dark am i, yet lovely, a lily among thorns, majestic as stars in procession

dark am i, yet lovely, a lily among thorns, majestic as stars in procession

Sunday, 19 June 2011

Sucker Punch

Not to be confused with the abysmal British turner-offer Donkey Punch (2008)

What can I say, apart from go and see it? I can’t emphasize the importance of going into movies fresh as well. Pull out all the stops to be naive. The trailers and the hype spoil all the surprises. There were no opening credits, because great cinema doesn’t need to hook you with big names at the beginning, so I was welcomed by happy pop-ups such as Gretchen from Donnie Darko, or Jena Malone if you prefer, and Scott Glenn, the guy who keeps money under the floor in Training Day (2001). This got into flow fast. As is so often the case, an unseen “star” reaches the radar in almost 2 consecutive films – Abbie Cornish, from Limitless (2010). It’s funny how someone you are unaware of can feature in 2 movies you watch back-to-back and suddenly they are the hottest thing on the box since sliced bread and there’s no one else you’d rather be slobbering over, cough, I mean watching. This last occurred with Evan Racheal Wood, in The Wrestler (2008), and in King of California (2007), alongside the man virtually guaranteed to lose his rag in every production, the legendary Michael “goddamn” Douglas.

Sucker Punch (2011) is made for big HD tellies. And people like me. It’s always a good sign when the opening soundtrack is one of the teenage anthems that marked you growing up, a good remix of The Eurythmics’ Sweet Dreams Are Made Of This. Did I recognize Bjork’s voice throughout, too? I was so impressed by the opening sequence that I almost started it again, which is super unusual, but I didn’t want to be there all night. That was 5 minutes in. At the 26 minute mark I had to take my hat off and take a breather. I almost turned it off so my memories of that first 26 minutes could live on as they were, and not be tarnished by another 82 minutes, which would only serve to surely water down the intensity of what I’d viewed so far.

It was the best 26 minutes ever. Its unforeseen evolution and skill truly "sucker punched" me. One epic twist is rare enough, in 90 minutes, such as Orphan (2009). By 26 minutes, in this, there’d been 2. And we’re talking a twist of Gothika (2003) proportions, when Halle Berry awakes as a patient in the hospital where she works, very early on in the film. There was that sense of reality flipping on its head, and then flipping on its head again. Dual existences and fantasy are what it’s all about, for myself. That sh*t is my bread n butter. Again, as with Hannah (2011), I could almost have been watching an adaptation of my own work.

Knowing others out there have emptied the entire contents of their creative psyches into scripts and then had their ideas propelled onto the screen via visual effects teams and millions of bucks reaffirms my Wheel of Life typology i.e that the individual hardly matters, as the life of humankind is a self-perpetuating cloud of regenerative / regurgitated / reincarnated artistry and creation. Phew! Best point in months! Months, I say!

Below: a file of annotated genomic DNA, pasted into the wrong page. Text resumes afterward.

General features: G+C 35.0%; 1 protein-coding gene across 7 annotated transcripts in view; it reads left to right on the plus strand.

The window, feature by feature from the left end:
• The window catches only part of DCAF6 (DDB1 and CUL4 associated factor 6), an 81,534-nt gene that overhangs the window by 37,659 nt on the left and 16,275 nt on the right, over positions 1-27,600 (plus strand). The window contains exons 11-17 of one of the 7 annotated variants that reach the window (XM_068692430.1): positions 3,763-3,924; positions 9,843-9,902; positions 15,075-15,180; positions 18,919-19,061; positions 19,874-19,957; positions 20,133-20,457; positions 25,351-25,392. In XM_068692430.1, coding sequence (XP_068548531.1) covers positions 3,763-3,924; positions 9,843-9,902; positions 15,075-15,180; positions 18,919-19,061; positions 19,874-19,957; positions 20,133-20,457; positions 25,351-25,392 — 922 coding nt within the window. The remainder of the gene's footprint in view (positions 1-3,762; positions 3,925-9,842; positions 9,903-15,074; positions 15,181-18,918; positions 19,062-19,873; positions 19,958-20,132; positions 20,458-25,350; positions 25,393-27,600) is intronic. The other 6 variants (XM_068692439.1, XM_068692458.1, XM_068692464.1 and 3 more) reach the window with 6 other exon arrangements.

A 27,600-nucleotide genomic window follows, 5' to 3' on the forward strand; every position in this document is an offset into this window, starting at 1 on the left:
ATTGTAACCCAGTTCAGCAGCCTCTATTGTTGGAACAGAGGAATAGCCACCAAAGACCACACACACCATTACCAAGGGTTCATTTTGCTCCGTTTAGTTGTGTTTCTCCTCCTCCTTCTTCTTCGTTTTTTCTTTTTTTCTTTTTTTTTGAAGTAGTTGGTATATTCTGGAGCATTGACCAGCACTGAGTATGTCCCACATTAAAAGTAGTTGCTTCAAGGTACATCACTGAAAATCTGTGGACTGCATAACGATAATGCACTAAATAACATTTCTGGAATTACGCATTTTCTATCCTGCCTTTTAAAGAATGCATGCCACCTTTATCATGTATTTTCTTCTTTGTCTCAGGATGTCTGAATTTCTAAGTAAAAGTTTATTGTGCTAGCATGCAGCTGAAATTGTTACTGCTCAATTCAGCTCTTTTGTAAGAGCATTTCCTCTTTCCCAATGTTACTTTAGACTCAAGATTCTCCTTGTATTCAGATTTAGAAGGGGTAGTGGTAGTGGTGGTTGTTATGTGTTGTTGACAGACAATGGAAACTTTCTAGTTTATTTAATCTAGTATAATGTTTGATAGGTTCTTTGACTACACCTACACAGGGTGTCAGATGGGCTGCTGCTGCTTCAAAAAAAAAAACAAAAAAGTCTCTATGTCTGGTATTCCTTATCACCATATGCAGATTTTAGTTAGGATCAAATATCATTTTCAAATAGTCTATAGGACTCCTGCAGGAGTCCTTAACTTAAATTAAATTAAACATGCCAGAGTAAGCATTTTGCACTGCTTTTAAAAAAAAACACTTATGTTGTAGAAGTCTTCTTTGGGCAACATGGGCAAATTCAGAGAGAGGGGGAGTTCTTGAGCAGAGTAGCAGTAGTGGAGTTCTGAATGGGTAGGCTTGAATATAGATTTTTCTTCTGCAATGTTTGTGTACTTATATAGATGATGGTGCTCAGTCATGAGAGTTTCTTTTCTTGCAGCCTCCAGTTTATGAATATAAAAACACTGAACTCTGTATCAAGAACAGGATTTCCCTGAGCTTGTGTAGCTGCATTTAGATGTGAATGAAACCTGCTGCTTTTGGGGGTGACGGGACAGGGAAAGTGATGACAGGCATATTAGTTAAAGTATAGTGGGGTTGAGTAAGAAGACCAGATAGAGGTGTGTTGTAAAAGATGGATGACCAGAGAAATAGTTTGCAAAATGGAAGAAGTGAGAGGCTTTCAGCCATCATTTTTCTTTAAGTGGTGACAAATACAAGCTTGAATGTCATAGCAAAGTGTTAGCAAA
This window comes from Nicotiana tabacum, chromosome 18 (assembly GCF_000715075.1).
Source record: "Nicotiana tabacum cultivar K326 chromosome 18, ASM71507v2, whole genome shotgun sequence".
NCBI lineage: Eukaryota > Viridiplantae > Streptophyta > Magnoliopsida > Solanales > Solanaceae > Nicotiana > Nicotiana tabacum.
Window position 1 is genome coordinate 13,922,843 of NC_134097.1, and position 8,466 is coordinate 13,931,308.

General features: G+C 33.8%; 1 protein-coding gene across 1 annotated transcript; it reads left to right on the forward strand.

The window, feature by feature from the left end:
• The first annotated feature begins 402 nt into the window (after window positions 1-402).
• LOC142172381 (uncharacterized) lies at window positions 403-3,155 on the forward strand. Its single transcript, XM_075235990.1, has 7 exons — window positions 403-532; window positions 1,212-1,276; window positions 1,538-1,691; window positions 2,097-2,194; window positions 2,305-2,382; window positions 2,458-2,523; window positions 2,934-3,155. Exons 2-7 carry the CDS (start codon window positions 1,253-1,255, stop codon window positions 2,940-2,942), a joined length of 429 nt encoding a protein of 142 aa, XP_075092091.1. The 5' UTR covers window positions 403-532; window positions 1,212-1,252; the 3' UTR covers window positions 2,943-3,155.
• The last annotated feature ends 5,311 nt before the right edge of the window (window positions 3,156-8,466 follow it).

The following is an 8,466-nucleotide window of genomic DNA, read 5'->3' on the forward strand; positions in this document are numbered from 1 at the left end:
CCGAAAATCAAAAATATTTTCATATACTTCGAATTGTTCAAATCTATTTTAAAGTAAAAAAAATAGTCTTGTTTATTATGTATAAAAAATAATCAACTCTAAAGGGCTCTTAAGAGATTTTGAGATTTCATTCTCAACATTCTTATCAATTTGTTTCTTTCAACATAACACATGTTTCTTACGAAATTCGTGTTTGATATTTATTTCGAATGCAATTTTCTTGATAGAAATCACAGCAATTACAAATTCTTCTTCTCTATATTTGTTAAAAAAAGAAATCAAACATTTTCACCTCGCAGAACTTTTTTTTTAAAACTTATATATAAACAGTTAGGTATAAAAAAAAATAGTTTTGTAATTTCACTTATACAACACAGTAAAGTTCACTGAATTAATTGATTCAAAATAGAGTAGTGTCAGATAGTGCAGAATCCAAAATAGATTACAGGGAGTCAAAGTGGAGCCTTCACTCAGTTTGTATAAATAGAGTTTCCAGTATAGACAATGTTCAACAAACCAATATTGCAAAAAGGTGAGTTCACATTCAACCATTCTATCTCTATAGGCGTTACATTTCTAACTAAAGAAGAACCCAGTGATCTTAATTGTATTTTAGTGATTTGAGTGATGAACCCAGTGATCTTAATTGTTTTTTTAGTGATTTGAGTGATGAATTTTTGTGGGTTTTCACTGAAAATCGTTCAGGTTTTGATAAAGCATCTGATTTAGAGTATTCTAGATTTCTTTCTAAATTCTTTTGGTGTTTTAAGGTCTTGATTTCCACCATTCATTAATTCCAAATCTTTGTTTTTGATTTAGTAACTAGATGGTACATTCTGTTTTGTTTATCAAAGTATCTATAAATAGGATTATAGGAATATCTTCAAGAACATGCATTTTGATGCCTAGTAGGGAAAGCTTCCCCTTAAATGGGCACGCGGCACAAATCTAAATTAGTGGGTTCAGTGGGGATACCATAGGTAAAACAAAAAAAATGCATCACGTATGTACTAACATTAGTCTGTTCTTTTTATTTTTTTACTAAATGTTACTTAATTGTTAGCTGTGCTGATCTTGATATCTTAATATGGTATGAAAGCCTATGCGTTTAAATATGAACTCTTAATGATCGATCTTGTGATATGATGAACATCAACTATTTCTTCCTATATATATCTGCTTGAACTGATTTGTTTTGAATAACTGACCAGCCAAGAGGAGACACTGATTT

It went on just a bit too long, milking that other reality for every cent, like The Hulk (2003) (2008) changing back-and-to far too many times; of course, expected, this is Warner Bros. here, but you can’t ask for a better balance between Hollywood happy endings and mind-bending, off-the-rails filmmaking than this. It was Gothika, Beowulf (2007), Resident Evil (2002), and a war movie in one. The thing is, however, I thought I was watching something like Gothika, so when it did its cross-genre tricks, I was stunned and gob-smacked with awe, fixed to the screen like a toddler watching Thomas the Tank Engine. Sad thing is, these very tricks are tools of promotion on the front cover and the marketing, so others will judge it against out-and-out single genre movies.

I swerved the front cover at first because it looked like something silly, and was only “sucked” in by a description line which mentioned the words “institutionalized” and “alternate reality”. Again, I stress how thrillingly rapturous it is to be swept away by a drastic change of course in a story rather than to enter it with preconceptions defined by billboards or adverts. Imagine your reaction if a talking, cigar-smoking unicorn in red leather boots made a debut halfway thru an episode of Columbo, against your reaction if you knew it was about to happen – no comparison, is there? Remember the Cadbury’s gorilla advert? Did you see that, or hear about it first?

There will always be a dilemma between selling the pitch and not giving too much away.

Go see this. Now. Or I’ll discipline you like I’m your dad and treat you like I’m your pimp. hohohaha

P.S Forgot to mention Carla Gugino from Snake Eyes (1998). Strong cast this.

No comments:

Post a Comment